It depends on a number of factors including how you entered the U.S. and whether you are in lawful nonimmigrant status. Please see
Mr. Shusterman's (former INS Trial Attorney, 1976-82) response to your question is general in nature, as not all the facts are known to him. You should retain an attorney experienced in immigration law to review all the facts in your case in order to receive advice specific to your case. Mr. Shusterman's statement above does not create an attorney/client relationship.
He files a petition for you. If approved and when an immigrant visa is available, you apply for legal permanent residence with the support of a qualified sponsor. Please consider that the rest of your life depends on what you do next. Mistakes, even innocent mistakes, can have severe consequences. Please contact an immigration attorney to assist you. You can find one in your area at the Find a Lawyer section of this website. Good Luck.
You will not be able to process your green card in one step because the annual quota for your visa category (FP-2A) is currently unavailable. To get on the waiting list for an immigrant visa, your husband must file the visa petition (I-130). However, if you are not in lawful status either because you entered without a visa or because your status expired, you will not be eligible to adjust status in the U.S. Instead you will have to leave and process through the US consulate in your home country. And, if you have been here unlawfully for over 180 dys and depart in order to process, you will be inadmissible for 3 yrs. If you leave after unlawful status for 1 yr. or longer, you will be inadmissible for 10 years. You will need to file a request for waiver of the inadmissibility. You can qualify for the waiver based on a showing of extreme hardship to your husband. As you can see, even though you will be immigrating based on a marriage, your case can have complications. Your best action is to retain the services of an experienced immigration lawyer.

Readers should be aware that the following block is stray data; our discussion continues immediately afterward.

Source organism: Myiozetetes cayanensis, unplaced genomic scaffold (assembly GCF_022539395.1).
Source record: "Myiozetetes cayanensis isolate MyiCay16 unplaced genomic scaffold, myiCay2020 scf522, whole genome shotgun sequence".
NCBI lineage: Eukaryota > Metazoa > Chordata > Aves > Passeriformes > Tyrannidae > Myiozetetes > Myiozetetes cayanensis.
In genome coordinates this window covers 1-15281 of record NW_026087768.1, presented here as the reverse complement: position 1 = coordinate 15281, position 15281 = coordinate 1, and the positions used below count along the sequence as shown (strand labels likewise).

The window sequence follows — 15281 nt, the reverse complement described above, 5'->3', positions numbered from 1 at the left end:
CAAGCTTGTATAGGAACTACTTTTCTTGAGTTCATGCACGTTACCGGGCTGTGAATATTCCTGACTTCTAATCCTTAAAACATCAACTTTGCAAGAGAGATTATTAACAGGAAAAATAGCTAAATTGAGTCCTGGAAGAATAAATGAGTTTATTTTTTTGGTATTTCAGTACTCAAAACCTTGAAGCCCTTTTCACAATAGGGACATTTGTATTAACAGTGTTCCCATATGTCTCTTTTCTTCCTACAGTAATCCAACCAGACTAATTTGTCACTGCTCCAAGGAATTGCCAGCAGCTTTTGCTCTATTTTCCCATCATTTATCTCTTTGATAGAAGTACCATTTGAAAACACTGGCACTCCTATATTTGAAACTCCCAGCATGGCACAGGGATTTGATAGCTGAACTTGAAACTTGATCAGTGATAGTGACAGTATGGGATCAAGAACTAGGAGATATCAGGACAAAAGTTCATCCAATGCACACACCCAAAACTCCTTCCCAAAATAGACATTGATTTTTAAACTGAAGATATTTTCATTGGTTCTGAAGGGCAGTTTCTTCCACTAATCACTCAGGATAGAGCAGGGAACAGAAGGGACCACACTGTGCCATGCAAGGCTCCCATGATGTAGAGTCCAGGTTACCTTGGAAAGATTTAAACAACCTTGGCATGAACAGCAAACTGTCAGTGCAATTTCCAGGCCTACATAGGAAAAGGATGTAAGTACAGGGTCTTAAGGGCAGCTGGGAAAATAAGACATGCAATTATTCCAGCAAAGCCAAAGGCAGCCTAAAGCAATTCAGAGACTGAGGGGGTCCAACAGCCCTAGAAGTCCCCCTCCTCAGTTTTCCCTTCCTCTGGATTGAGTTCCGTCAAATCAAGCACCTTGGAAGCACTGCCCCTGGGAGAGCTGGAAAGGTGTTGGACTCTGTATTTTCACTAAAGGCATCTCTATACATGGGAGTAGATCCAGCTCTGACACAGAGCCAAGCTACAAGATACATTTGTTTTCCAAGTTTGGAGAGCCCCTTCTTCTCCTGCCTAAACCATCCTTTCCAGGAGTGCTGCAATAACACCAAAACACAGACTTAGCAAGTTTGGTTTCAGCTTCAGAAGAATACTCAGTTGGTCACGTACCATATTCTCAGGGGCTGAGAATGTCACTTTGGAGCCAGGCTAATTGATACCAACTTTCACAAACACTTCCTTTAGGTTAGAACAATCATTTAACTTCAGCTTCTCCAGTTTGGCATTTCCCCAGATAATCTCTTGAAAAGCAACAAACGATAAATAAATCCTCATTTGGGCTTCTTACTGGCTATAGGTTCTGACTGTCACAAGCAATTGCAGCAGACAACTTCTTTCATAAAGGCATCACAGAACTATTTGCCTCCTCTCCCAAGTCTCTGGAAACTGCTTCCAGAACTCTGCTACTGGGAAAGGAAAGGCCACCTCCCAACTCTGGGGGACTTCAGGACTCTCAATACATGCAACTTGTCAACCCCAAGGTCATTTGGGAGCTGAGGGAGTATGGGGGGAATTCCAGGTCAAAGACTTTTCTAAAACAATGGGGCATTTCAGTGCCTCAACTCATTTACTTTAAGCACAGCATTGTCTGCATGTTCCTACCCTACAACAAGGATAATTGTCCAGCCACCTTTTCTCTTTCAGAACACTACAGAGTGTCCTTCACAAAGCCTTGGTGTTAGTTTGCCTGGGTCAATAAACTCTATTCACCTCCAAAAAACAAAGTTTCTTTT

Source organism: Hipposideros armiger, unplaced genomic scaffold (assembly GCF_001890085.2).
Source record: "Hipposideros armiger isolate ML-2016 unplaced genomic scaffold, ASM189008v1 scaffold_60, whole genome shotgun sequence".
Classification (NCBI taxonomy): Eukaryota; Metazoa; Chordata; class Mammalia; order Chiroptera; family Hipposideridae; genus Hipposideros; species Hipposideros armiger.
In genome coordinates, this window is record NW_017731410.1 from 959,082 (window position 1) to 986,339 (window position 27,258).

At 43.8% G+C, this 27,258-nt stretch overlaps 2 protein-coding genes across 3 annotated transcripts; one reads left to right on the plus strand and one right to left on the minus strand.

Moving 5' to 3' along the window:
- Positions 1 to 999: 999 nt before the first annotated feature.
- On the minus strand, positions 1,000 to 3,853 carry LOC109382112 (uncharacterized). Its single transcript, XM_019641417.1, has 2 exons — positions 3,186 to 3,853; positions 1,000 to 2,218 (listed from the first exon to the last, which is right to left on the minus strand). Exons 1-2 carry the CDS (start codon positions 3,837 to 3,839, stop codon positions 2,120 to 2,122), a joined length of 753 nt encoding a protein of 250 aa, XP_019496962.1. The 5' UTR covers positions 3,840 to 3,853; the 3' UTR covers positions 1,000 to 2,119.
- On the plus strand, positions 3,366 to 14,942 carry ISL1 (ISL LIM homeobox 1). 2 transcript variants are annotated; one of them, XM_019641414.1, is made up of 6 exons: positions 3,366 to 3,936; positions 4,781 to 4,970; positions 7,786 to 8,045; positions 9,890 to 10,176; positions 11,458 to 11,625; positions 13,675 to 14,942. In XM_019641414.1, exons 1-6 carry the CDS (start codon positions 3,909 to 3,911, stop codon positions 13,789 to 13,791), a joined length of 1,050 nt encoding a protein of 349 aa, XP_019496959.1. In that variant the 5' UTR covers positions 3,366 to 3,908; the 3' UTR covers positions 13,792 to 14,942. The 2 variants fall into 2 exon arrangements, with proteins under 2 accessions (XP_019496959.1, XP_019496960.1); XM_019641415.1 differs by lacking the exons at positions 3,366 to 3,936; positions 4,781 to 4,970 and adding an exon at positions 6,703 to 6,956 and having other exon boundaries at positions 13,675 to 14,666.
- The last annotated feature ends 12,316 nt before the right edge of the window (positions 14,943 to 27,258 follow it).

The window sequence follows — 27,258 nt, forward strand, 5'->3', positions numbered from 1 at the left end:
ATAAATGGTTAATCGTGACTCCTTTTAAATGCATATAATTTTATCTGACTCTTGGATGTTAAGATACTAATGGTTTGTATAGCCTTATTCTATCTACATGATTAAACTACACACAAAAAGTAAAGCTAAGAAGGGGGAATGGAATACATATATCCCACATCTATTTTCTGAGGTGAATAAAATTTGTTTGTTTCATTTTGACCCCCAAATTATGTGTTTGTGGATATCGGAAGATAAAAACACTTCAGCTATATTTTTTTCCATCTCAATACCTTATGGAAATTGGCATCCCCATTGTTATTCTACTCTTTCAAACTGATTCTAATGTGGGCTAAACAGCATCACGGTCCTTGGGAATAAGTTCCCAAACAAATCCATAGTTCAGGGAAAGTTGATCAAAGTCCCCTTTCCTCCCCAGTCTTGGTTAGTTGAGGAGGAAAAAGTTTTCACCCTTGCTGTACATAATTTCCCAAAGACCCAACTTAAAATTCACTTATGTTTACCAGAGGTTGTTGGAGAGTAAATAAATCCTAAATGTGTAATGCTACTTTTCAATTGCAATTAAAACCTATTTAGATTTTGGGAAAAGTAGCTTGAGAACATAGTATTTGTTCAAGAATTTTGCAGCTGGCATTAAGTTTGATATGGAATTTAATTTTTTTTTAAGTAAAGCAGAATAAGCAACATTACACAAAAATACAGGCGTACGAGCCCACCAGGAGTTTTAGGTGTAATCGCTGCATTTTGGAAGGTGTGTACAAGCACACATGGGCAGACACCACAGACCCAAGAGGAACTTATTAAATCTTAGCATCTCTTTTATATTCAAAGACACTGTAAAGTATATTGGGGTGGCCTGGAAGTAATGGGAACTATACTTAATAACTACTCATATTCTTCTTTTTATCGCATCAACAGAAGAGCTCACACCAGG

The herein content is for general informational purposes only, and may be predicated on incomplete facts. It should not be relied upon in making legal decisions or assessing your legal rights or risks. Neither does the herein reply create an attorney-client relationship.
I agree with my colleagues above and he should go ahead and file an I-130 petition for you. Further, I will hasten to add that currently there is quite a wait before visas for LPR Spouses are available. It also depends on whether you are in or outside the U.S. If you are inside, hopefully you are not accruing unlawful presence or working illegally as these may or may not affect your Adjustment of Status. You may need to consult with an immigration attorney.
This information is not to be construed as legal advice nor does it establish an attorney-client relationship. It is only my opinion based on my expertise, the best advice to follow is that derived from an attorney-client relationship, not a web-based response. Good luck!